The state of Illinois didn’t have any trouble selling $1.5 billion in debt to repay a federal loan for its unemployment-insurance program, the Wall Street Journal reported.
Crain’s Chicago Business said interest rates for the three-series offering were “rock bottom,” thanks to the dedicated stream of unemployment insurance taxes backing them up -- separate from Illinois' general fund. Also, any extra money from the tax can be used only to pay off the debt, providing extra protection for investors.
People familiar with the deal said it received many more orders than there were bonds available.
Because the bonds are from cash-strapped Illinois, "it's got a little bit of extra yield in a market where there is none," Blake Miller, managing director at Neuberger Berman, told the WSJ. But since they are being sold by the state's Department of Employment Security, "it's also a credit that firms don't already own, so the demand is crazy high."
Illinois debt sale was rated double-A-plus by Fitch Ratings and double-A by Standard & Poor's. This deal allows Illinois to refinance federal loans at roughly three percent.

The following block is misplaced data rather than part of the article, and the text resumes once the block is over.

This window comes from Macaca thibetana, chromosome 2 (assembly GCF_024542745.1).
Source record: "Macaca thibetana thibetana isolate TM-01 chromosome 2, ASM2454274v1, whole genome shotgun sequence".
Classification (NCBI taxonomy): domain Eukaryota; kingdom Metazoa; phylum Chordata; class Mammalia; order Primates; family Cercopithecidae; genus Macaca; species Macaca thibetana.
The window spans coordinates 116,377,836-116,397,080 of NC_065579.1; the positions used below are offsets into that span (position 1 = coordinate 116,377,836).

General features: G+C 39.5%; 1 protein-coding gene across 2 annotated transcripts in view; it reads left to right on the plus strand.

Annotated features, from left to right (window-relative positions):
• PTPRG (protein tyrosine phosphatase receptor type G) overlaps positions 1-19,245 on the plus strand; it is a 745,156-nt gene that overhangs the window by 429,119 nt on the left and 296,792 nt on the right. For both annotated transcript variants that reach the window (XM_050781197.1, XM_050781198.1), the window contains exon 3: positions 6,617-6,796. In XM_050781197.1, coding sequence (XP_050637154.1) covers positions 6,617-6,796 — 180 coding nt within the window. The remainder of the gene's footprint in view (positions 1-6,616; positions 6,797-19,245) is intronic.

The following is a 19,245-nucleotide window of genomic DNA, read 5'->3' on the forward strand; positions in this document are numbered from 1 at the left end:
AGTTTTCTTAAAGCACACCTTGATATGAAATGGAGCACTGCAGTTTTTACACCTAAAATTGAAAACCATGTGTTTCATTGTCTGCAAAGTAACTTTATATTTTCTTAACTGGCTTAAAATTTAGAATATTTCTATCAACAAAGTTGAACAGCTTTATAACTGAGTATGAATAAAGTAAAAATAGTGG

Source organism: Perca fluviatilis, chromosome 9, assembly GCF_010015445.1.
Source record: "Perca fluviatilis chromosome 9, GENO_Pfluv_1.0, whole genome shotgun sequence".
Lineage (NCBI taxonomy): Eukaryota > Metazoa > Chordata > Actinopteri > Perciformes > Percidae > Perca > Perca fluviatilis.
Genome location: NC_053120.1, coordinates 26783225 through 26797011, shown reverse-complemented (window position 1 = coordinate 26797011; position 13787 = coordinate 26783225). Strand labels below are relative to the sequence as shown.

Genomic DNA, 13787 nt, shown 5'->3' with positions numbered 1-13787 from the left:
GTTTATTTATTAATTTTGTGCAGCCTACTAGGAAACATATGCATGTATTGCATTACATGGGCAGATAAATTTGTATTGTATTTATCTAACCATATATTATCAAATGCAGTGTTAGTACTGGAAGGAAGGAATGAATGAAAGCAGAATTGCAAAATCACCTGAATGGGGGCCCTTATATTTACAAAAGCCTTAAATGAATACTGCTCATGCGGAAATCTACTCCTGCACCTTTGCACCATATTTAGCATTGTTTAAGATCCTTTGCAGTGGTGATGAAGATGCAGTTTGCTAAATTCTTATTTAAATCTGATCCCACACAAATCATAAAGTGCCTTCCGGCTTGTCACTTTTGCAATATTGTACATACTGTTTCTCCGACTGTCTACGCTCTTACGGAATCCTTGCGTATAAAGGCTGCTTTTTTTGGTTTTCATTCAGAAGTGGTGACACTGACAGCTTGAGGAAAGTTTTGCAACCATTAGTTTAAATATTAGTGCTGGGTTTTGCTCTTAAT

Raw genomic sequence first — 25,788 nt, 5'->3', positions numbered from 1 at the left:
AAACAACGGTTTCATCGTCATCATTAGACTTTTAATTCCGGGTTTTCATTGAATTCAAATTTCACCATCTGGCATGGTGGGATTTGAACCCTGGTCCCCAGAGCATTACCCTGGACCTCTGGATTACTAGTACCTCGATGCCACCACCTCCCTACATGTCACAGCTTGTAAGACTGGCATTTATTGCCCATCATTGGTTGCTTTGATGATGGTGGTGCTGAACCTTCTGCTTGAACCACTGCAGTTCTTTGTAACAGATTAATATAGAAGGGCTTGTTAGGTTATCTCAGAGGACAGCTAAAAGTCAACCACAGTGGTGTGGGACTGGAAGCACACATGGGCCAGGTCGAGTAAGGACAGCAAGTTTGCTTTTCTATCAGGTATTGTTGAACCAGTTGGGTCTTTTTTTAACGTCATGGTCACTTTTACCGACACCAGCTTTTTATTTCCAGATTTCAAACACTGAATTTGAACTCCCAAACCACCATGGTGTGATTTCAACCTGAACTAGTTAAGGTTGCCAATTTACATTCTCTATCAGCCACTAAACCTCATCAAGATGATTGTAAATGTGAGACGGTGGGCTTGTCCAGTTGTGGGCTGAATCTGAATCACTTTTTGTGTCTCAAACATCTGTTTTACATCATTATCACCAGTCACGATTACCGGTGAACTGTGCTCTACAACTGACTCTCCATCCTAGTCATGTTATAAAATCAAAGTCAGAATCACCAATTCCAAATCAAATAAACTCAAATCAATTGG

In an interview last week, John Sinsheimer, Illinois' capital-markets director, said the state hoped to secure an interest rate on its municipal-bond deal below the roughly 3% rate on its federal loan.
"We want to get ahead of the curve," in issuing bonds, as a "flood" of this unemployment insurance debt from other states could follow, Sinsheimer said.
According to the U.S. Department of Labor, 22 states, including Illinois, owed $30.2 billion to the federal government as of July 11. States borrowed the money during the recession to keep their unemployment-insurance programs afloat.